This catalogue offers a comprehensive overview of the work of the War Graves Department in Krakow (KGA). It situates the Department and its activities within the broad context of the history of Galicia during World War I, focusing on the life and work of the artists working for the KGA.
The Department was active from 1915 to 1918, focusing its work on the areas of former battlefields, as well as on the design and construction of cemeteries in West Galicia. Over 40 artists collaborated with the KGA: architects, painters, sculptors, graphic designers, and photographers from various countries of the monarchy.
An introduction to the history of the KGA comes with an essay by Dr. Kamila Ruszała, addressing the wartime history of Galicia. Ruszała discusses the exile of the civilians and their fear of the Russian army, but also the sources of the idea of making war cemeteries, later transformed into a vast imperial project.
The second essay, by Dr. Beata Nykiel, describes in detail the structure of the KGA, principles of its operation, and the idea behind the founding of the Department. It also presents the biographies of its administrators, in particular Rudolf Broch and Hans Hauptmann. Nykiel situates the history of the making of the Galician war cemeteries complex in the broader context of Austro-Hungarian propaganda and historical politics.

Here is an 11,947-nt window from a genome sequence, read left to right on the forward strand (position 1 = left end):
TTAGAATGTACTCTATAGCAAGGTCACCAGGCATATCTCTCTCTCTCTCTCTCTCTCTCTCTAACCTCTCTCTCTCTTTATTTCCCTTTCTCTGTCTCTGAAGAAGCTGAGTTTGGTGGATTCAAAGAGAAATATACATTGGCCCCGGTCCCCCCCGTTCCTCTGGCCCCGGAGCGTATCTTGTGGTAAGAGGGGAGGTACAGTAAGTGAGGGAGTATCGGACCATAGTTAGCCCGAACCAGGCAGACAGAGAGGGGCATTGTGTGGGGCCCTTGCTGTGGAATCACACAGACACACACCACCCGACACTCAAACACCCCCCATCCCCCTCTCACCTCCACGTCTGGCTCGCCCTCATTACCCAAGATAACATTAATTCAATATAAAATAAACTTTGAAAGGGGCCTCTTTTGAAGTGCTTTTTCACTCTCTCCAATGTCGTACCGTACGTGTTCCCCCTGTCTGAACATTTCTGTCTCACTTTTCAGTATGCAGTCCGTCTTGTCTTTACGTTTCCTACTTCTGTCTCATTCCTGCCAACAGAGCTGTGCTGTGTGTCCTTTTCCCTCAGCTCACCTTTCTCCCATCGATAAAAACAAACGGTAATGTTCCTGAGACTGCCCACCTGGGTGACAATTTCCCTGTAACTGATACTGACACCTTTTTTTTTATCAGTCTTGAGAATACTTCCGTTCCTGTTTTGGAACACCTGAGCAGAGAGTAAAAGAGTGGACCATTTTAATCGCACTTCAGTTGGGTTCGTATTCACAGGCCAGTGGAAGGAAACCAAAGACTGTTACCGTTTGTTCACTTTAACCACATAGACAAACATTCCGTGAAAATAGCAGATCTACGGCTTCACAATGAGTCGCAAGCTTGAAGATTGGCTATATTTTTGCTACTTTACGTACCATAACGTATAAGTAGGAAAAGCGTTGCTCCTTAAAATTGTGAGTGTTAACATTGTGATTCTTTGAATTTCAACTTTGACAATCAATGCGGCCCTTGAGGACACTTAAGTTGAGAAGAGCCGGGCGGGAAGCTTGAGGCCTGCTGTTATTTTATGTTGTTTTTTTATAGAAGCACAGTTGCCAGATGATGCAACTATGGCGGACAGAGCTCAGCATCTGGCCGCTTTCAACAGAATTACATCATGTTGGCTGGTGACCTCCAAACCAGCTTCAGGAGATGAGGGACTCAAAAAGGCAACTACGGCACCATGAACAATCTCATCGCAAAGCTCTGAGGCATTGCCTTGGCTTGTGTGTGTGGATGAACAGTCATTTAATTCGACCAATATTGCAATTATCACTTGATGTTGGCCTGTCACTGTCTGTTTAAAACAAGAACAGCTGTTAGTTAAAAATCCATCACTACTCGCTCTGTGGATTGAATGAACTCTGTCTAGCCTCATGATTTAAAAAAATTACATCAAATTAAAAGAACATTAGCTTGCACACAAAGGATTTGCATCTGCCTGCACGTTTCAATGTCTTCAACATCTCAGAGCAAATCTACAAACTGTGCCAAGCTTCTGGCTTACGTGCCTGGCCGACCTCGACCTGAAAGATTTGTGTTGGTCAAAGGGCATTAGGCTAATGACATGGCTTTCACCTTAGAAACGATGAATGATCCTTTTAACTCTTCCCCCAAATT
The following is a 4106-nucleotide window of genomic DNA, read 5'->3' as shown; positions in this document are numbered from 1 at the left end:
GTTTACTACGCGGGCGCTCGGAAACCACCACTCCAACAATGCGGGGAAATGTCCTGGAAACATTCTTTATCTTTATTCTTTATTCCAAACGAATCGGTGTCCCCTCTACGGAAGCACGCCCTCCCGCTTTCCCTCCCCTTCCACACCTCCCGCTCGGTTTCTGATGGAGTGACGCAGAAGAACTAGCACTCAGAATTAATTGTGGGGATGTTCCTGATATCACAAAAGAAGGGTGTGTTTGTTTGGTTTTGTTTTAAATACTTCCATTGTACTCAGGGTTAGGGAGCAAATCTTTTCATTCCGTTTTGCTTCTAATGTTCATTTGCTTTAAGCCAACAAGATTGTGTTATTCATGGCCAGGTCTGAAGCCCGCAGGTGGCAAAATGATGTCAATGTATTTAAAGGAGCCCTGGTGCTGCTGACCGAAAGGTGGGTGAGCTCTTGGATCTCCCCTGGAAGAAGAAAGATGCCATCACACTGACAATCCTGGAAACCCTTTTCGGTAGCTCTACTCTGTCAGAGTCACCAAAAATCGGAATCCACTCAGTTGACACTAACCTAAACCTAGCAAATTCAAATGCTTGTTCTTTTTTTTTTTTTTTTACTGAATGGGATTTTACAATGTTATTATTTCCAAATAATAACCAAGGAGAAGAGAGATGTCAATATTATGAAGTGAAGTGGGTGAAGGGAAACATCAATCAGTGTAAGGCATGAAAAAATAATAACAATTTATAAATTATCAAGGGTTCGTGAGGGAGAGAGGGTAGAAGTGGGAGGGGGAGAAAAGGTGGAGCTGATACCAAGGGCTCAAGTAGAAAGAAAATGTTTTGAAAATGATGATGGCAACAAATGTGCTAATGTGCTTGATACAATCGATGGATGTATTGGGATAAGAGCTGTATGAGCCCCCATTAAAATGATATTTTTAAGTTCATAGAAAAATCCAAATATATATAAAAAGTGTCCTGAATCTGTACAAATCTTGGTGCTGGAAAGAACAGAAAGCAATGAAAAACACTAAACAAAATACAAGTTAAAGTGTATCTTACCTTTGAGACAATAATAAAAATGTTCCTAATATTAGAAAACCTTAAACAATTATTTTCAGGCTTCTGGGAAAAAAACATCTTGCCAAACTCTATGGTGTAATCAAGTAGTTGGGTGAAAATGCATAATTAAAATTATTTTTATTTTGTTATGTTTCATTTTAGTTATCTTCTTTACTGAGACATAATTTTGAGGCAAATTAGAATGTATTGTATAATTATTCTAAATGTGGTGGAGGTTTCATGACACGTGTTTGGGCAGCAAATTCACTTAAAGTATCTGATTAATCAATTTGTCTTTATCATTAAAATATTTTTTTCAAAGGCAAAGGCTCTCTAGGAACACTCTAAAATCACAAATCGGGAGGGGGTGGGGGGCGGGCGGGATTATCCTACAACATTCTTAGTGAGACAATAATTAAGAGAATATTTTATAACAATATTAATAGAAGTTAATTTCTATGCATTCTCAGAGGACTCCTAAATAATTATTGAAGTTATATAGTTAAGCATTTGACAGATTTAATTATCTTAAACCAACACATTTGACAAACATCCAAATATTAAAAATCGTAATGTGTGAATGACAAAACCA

In the final essay, Partridge introduces the biographies of artists working for the KGA. The author discusses exhibitions of their work and describes the post-war history of these objects. She also describes the work of famous artists such as Dušan Jurkovič, Henryk Uziembło, Jan Szczepkowski, and Alfons Karpiński. The essay revives the memory of forgotten artists, whose wartime practice has been discovered and described only in the last decade. This group includes, among others, Hans Mayr, Gustav Ludwig, Heinrich Scholz, Adolf Kašpar, Robert Pochop, and Franz Poledne.
The catalogue is richly illustrated with reproductions of sketches, watercolours, gouaches, as well as photos of selected examples of medal art. The works’ subject matter includes the life in the barracks, views of battlefields, temporary burials sites, as well as genre scenes and views of Krakow.
“In the liberated western part of the province, dotted with thousands of soldiers’ graves, the effort of making war cemeteries was taken as a grand project of the Habsburg Empire. In this way, Galicia became a theatre of a perfectly designed and structured narrative about military operations, full of evocative monuments to fallen soldiers, with their originality and panache often contrasting with war ruins.” (Kamil Ruszała)
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